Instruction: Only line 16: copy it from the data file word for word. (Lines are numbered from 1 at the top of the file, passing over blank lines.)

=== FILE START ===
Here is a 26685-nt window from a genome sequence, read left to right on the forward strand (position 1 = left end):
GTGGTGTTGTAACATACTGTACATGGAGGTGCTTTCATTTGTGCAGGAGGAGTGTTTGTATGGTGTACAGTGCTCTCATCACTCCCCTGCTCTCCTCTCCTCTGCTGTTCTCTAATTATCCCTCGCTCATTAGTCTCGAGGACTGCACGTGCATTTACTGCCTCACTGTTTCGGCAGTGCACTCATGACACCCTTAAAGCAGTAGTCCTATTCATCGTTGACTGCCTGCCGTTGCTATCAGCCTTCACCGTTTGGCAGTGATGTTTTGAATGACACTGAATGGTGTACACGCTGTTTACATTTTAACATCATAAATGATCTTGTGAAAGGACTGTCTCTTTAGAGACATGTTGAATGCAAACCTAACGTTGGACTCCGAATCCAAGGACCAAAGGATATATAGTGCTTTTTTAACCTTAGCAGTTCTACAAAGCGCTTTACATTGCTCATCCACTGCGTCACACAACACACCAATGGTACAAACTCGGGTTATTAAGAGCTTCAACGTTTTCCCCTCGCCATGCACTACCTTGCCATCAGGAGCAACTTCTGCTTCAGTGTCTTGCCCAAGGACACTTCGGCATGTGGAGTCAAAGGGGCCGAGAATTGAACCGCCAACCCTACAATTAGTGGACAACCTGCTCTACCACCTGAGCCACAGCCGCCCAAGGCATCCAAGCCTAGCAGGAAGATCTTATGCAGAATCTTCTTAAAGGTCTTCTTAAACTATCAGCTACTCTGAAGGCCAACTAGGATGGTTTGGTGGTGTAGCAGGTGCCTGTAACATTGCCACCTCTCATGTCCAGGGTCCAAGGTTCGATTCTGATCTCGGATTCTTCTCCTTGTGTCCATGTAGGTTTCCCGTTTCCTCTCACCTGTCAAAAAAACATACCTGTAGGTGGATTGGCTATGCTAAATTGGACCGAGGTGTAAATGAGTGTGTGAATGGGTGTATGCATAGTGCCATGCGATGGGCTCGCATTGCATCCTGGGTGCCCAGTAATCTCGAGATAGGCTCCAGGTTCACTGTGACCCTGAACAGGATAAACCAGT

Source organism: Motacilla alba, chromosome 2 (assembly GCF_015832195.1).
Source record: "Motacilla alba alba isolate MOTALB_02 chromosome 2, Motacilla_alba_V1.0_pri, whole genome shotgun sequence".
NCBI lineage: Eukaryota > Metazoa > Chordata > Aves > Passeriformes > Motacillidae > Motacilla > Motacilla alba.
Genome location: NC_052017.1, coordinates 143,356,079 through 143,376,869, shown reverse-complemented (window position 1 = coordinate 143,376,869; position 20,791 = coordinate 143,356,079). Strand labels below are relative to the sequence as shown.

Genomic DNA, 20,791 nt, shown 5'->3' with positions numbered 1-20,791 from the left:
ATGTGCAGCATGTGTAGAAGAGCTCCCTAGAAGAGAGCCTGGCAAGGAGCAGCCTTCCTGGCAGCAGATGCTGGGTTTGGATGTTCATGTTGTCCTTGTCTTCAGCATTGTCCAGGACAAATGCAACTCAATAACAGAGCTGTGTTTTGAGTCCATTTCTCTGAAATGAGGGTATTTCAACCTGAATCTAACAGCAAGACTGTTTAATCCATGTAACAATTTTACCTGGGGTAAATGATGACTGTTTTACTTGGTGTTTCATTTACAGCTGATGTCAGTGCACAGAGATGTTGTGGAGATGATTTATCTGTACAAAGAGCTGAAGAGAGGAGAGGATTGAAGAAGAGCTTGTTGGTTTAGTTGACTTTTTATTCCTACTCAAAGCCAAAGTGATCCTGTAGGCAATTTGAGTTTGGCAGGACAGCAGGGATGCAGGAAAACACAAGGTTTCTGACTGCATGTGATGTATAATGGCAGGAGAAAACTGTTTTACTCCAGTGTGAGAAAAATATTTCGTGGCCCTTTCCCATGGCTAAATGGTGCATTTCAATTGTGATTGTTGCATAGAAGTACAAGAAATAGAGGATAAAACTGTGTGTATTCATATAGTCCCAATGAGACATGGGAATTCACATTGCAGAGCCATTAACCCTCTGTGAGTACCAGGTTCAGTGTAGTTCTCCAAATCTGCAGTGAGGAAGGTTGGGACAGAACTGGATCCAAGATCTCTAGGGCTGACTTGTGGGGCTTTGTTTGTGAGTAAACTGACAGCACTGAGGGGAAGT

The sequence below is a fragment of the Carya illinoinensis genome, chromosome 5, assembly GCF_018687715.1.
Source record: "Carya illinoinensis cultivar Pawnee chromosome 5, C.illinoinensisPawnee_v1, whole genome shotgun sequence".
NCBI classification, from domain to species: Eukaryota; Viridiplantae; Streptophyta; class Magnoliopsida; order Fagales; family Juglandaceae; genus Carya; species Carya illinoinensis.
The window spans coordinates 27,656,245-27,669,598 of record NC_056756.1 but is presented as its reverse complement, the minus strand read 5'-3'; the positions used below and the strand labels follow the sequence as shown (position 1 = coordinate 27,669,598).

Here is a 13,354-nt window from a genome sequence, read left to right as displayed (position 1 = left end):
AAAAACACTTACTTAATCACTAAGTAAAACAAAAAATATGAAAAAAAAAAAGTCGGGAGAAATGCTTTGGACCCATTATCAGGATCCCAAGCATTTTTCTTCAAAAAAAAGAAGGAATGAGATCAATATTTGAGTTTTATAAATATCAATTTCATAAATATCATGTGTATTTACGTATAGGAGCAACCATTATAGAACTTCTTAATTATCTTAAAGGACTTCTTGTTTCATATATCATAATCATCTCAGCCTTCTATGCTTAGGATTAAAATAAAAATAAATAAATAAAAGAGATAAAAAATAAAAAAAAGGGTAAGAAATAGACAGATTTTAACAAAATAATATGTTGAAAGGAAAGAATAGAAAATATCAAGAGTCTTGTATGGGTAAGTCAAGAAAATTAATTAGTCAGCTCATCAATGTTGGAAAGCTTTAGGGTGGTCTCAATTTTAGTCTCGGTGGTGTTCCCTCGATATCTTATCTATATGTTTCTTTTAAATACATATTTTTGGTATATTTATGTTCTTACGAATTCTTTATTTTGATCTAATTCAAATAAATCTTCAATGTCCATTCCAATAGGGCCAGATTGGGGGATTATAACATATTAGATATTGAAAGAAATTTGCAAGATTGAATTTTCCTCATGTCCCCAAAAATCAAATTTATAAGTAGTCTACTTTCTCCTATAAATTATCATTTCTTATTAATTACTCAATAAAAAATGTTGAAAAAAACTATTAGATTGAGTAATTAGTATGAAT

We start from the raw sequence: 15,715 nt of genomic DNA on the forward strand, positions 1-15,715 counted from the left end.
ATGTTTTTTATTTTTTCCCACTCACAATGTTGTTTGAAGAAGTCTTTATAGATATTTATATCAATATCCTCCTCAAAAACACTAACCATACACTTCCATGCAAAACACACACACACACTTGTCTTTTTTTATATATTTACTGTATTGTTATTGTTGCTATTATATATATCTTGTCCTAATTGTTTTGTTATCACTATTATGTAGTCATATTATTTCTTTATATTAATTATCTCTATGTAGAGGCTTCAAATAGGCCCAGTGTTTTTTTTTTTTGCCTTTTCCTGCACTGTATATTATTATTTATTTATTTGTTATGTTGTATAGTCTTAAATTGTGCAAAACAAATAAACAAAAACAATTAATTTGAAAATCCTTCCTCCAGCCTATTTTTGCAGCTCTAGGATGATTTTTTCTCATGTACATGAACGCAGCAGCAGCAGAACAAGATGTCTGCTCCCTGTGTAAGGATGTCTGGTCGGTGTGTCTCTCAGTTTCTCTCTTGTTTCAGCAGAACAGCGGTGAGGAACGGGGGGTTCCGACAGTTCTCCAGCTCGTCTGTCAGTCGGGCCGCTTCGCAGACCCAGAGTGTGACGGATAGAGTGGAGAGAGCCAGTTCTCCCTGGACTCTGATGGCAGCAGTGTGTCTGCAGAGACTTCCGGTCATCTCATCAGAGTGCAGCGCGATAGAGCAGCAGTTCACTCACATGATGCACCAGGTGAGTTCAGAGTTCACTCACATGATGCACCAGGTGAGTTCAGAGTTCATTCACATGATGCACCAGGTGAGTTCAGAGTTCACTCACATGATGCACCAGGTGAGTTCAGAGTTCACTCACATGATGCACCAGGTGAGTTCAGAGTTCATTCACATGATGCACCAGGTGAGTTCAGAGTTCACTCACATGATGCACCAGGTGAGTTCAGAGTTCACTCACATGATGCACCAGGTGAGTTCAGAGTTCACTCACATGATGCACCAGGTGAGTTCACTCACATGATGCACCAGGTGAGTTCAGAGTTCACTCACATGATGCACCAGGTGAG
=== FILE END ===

ATGTTTTTTATTTTTTCCCACTCACAATGTTGTTTGAAGAAGTCTTTATAGATATTTATATCAATATCCTCCTCAAAAACACTAACCATACACTTCCATGCAAAACACACACACACACTTGTCTTTTTTTATATATTTACTGTATTGTTATTGTTGCTATTATATATATCTTGTCCTAATTGTTTTGTTATCACTATTATGTAGTCATATTATTTCTTTATATTAATTATCTCTATGTAGAGGCTTCAAATAGGCCCAGTGTTTTTTTTTTTTGCCTTTTCCTGCACTGTATATTATTATTTATTTATTTGTTATGTTGTATAGTCTTAAATTGTGCAAAACAAATAAACAAAAACAATTAATTTGAAAATCCTTCCTCCAGCCTATTTTTGCAGCTCTAGGATGATTTTTTCTCATGTACATGAACGCAGCAGCAGCAGAACAAGATGTCTGCTCCCTGTGTAAGGATGTCTGGTCGGTGTGTCTCTCAGTTTCTCTCTTGTTTCAGCAGAACAGCGGTGAGGAACGGGGGGTTCCGACAGTTCTCCAGCTCGTCTGTCAGTCGGGCCGCTTCGCAGACCCAGAGTGTGACGGATAGAGTGGAGAGAGCCAGTTCTCCCTGGACTCTGATGGCAGCAGTGTGTCTGCAGAGACTTCCGGTCATCTCATCAGAGTGCAGCGCGATAGAGCAGCAGTTCACTCACATGATGCACCAGGTGAGTTCAGAGTTCACTCACATGATGCACCAGGTGAGTTCAGAGTTCATTCACATGATGCACCAGGTGAGTTCAGAGTTCACTCACATGATGCACCAGGTGAGTTCAGAGTTCACTCACATGATGCACCAGGTGAGTTCAGAGTTCATTCACATGATGCACCAGGTGAGTTCAGAGTTCACTCACATGATGCACCAGGTGAGTTCAGAGTTCACTCACATGATGCACCAGGTGAGTTCAGAGTTCACTCACATGATGCACCAGGTGAGTTCACTCACATGATGCACCAGGTGAGTTCAGAGTTCACTCACATGATGCACCAGGTGAG